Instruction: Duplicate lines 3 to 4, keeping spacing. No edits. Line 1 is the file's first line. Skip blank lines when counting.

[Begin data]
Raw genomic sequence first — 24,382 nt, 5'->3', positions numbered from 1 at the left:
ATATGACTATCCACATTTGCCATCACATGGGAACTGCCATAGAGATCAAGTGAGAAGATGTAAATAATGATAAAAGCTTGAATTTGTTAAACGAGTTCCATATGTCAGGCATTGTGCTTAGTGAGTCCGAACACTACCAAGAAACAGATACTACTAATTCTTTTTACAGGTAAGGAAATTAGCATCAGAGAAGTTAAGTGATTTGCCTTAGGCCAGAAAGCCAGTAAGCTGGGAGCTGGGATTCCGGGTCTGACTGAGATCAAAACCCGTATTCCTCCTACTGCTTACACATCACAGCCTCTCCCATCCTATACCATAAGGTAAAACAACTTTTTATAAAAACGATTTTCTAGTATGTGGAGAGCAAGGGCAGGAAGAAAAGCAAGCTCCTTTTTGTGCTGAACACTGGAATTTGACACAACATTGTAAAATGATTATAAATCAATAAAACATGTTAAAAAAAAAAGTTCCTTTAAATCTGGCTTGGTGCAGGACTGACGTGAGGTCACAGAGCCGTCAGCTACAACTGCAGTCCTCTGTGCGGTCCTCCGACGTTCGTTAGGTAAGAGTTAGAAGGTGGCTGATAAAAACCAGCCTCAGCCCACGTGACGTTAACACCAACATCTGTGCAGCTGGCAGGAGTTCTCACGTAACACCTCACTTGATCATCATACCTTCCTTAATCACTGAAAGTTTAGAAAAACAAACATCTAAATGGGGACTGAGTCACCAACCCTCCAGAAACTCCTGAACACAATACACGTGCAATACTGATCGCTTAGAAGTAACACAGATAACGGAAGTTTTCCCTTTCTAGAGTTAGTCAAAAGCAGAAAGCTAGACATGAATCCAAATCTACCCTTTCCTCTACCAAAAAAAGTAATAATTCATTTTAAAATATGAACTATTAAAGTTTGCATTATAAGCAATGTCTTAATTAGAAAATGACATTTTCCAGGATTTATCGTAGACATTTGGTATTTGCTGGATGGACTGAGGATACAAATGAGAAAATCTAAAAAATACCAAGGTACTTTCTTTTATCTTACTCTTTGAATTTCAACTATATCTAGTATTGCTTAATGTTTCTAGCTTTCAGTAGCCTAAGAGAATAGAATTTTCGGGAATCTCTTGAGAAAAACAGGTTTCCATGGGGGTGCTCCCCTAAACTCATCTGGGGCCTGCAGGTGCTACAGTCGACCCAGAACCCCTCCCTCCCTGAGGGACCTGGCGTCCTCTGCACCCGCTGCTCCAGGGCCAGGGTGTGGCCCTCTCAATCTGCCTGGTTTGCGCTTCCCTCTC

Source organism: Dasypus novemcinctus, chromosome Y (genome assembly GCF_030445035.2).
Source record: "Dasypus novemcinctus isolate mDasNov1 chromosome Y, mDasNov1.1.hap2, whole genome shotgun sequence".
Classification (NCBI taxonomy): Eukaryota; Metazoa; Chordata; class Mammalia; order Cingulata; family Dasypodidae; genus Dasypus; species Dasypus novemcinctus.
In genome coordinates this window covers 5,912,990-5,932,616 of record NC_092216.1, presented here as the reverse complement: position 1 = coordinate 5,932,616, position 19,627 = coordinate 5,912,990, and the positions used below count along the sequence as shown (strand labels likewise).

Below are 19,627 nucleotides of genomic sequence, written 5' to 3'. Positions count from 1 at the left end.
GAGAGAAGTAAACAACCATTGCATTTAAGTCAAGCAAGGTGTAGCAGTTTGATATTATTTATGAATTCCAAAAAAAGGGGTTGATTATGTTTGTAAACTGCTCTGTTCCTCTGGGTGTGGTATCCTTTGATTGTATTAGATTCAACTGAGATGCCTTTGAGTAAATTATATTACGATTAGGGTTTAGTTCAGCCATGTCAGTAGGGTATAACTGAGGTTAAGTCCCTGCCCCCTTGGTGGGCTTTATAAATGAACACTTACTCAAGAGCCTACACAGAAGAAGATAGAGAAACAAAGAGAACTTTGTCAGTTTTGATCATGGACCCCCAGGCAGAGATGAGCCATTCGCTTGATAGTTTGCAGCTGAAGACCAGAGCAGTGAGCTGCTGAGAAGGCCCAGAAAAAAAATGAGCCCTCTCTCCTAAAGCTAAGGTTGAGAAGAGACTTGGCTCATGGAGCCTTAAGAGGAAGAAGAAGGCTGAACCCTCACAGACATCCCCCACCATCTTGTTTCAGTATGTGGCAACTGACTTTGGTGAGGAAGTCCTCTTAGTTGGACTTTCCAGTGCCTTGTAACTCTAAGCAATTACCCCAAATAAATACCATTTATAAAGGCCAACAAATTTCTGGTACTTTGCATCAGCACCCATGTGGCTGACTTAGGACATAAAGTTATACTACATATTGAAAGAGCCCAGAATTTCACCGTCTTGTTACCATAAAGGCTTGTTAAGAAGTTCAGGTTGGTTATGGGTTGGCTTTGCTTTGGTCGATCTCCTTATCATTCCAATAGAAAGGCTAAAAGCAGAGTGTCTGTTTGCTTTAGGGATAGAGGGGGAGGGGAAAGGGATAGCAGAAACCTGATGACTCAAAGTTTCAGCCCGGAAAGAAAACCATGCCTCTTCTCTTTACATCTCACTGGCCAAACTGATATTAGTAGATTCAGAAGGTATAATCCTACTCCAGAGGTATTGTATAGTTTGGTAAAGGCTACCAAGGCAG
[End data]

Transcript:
Source organism: Dasypus novemcinctus, chromosome Y (genome assembly GCF_030445035.2).
Source record: "Dasypus novemcinctus isolate mDasNov1 chromosome Y, mDasNov1.1.hap2, whole genome shotgun sequence".